London Diary – Cornwall Never fails to Excite me !

Oct 20, 2016

A year ago today I arrived in London.
Today I am taking a road trip to Cornwall. Yes Cornwall again!

Oct 20-23, 2016

After about 6 hours on the road, we reached Land’s End Hotel in the early evening. Our journey had seen clouds and sunshine in alternation but luckily the rest of the evening was perfect, a lovely welcome back to Cornwall indeed. Cornwall never fails to excite me. Once we pulled into the hotel parking lot on the ocean side, we were surrounded by stunning views that made my heart leapt. Literally pulled on by the force of nature, I jumped out of the car and started toward the cliff. From then on, our visit was a feast to the wild Cornish beauty.

Land’s End

South west tip of England, Land’s End’s enduring attraction is its beautiful surrounding, Atlantic Ocean, rugged rocky cliff, jagged rock towers, light house and promontory afar. Icing on the cake are a small visitor center with shop, restaurant, playground and amusement for children and Land’s End Hotel with view that few others can rival, making it a lovely place to stay, for day trip or base for walks to Sennen Cove or Porthcurno in the other direction. We booked a premier double with sea view, which we were very happy with, to make it sweeter, a nice surprise awaited when we checked in, we were given a 3 for 2 deal.

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St Michael’s Mount

In France there is Mont Saint-Michel, in Cornwall, there is St Michael’s Mount, 30 minutes east of Land’s End and south of Marazion, a nice little seaside town.

It is no wonder that I had at a time mistaken St Michael’s Mount for Mont Saint-Michel. Although St Michael’s Mount is smaller, the images are strikingly similar, both of conical shapes, and they were historically linked at one point, both belonging to the same Benedictine religious order, having been awarded to the Benedictines in 12th century by Edward the confessor. The island and church was however confiscated by Henry VIII like many other monasteries in the 16th century. Until the St Aubyn family purchased it from the crown in 17th century and it has been the family’s primary residence for 12th generations. Currently National Trust co-own and manage the island and castle.

It is a fantastic visit. The castle is grand and the interior is rich.  As you climb up by foot, you are surrounded by lovely views that change by every turn and a beautiful garden by the rocky seashore located on south east side of the island can be seen from the Sun Terrace.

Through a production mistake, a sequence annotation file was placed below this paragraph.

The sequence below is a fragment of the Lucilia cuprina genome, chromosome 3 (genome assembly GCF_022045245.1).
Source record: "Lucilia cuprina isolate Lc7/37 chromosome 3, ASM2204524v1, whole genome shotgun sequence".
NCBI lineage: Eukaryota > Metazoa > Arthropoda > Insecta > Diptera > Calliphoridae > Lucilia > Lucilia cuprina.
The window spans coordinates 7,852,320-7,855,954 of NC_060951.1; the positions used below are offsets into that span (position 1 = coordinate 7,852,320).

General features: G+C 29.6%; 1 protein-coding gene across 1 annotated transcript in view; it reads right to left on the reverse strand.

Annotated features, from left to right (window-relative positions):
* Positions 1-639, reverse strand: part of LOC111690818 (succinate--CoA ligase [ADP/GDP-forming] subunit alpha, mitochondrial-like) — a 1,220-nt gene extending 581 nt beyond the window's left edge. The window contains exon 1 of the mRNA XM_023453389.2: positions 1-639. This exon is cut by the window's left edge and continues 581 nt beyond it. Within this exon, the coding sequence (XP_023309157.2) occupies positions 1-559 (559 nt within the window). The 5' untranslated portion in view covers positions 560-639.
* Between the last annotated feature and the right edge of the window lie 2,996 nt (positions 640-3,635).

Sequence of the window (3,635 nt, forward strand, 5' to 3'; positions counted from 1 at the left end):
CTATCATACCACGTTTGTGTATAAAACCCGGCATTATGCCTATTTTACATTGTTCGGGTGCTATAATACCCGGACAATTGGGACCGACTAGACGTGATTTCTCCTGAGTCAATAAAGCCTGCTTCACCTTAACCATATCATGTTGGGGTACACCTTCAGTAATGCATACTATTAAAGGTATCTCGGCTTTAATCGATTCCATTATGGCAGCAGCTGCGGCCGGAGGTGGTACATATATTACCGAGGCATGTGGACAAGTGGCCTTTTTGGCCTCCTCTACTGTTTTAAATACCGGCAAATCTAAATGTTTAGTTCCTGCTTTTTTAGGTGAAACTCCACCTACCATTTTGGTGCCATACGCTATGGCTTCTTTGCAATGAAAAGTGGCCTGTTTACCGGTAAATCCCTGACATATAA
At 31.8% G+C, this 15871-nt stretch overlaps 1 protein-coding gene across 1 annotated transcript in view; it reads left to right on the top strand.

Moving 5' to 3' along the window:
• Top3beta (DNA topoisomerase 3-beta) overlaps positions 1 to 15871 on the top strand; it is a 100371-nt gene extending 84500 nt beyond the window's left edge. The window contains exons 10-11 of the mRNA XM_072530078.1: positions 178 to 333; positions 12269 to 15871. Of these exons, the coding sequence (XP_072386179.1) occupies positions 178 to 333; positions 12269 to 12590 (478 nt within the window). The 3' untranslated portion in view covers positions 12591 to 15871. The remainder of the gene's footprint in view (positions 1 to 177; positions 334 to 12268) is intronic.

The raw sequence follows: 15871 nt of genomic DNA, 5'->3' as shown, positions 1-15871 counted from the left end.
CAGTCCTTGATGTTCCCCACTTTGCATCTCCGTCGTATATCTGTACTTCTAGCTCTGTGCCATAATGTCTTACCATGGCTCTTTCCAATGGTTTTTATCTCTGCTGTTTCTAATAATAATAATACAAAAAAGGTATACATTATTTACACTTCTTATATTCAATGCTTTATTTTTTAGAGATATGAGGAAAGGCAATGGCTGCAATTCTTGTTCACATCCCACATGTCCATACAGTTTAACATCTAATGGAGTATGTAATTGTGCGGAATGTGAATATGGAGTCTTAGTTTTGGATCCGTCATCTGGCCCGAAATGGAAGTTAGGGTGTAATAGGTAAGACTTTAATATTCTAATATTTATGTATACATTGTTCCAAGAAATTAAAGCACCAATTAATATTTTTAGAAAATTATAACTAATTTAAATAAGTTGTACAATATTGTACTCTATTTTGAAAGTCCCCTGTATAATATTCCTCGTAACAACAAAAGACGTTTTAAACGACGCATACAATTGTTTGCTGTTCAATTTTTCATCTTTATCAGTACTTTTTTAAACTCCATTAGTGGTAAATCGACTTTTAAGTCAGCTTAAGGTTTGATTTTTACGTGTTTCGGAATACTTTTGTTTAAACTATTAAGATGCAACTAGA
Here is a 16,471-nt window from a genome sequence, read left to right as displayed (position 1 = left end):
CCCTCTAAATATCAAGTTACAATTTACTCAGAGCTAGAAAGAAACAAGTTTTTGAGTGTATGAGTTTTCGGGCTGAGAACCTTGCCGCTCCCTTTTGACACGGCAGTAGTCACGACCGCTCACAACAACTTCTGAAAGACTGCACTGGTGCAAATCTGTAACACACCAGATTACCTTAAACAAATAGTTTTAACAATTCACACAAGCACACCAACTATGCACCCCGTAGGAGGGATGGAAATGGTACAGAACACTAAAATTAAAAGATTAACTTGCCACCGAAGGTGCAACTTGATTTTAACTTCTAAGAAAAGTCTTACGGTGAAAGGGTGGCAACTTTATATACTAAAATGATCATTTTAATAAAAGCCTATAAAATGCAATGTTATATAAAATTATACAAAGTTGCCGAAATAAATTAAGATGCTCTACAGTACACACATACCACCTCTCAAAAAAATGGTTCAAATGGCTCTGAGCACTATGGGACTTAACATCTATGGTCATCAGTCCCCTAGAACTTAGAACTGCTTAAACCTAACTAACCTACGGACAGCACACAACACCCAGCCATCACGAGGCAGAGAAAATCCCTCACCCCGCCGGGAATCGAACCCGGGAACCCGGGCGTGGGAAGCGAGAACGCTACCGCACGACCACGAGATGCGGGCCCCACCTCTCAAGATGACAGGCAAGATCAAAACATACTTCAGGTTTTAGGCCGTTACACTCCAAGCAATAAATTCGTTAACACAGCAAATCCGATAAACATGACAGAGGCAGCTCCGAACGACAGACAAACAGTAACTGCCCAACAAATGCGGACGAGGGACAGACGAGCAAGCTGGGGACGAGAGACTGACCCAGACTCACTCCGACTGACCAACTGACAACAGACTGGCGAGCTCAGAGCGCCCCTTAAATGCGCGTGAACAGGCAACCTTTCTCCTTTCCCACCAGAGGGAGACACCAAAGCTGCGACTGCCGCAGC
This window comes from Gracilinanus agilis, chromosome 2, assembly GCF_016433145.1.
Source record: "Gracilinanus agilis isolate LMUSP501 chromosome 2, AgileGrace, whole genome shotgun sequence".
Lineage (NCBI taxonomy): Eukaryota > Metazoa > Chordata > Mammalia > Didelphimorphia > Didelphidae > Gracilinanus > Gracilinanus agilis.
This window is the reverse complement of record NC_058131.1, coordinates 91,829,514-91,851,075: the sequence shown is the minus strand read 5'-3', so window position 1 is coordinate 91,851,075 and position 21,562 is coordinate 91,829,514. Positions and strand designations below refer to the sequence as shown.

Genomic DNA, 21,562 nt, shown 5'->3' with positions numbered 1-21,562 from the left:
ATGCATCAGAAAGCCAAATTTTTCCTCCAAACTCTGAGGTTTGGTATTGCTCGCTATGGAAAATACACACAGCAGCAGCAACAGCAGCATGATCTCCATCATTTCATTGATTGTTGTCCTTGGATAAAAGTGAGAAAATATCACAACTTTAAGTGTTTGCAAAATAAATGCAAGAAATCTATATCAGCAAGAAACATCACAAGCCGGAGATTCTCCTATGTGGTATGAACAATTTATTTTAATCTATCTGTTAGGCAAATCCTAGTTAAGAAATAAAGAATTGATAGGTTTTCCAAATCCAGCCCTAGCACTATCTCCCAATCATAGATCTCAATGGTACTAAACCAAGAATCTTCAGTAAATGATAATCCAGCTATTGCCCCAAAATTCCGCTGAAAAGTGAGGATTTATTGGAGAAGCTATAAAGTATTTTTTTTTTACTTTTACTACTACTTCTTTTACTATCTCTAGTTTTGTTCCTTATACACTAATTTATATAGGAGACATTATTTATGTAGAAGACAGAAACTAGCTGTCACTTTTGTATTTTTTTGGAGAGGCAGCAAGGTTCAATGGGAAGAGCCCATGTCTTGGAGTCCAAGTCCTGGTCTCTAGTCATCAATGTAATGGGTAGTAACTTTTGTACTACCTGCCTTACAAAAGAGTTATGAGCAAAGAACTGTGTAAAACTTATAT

Little chat with the guides, we discovered that the St Aubyn family also owns properties outside the island including some in Marazion. While the only way to get up to the castle is by foot, there is an underground tram entered from the harbor that is used to carry things up and down between the castle and the harbor.

As it was the only option, we left our car at a seaside car park at Marazion, which has a stunning view of the little island. A causeway links the island with the mainland, but tide was high at around 10:30am, and we had to take the ferry. Leaving the island at 1:30pm, the tide was low enough to clear up the causeway, with the exception of several feet in the center that was still covered by a shallow puddle. A little more than 5 minute, but it was a fun walk; kids of all ages were making the most of it.

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Porthcurno

Porthcurno is a village on the coast south east of Land’s End. A couple of the main attractions we visited are Minack Theater and Porthcurno beach. Minack Theater is a divine outdoor theater carved out on the face of the cliff with a stunning view to Porthcuno beach and Logan Rock promontory. The beach is one of the beautiful locations featured in BBC TV series Poldark.

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A Beautiful Walk to Sennen Cove

Sennen Cove is a seaside village north east of Land’s End. The foot path by the cliff linking Land’s End and Sennen cove is 1.5 mile and according to the hotel staff a 30 minute walk. It took us 3 times as long. With beautiful views at every turn the walk was exhilarating! Around midway, you’d also find the remains of a ship wreck.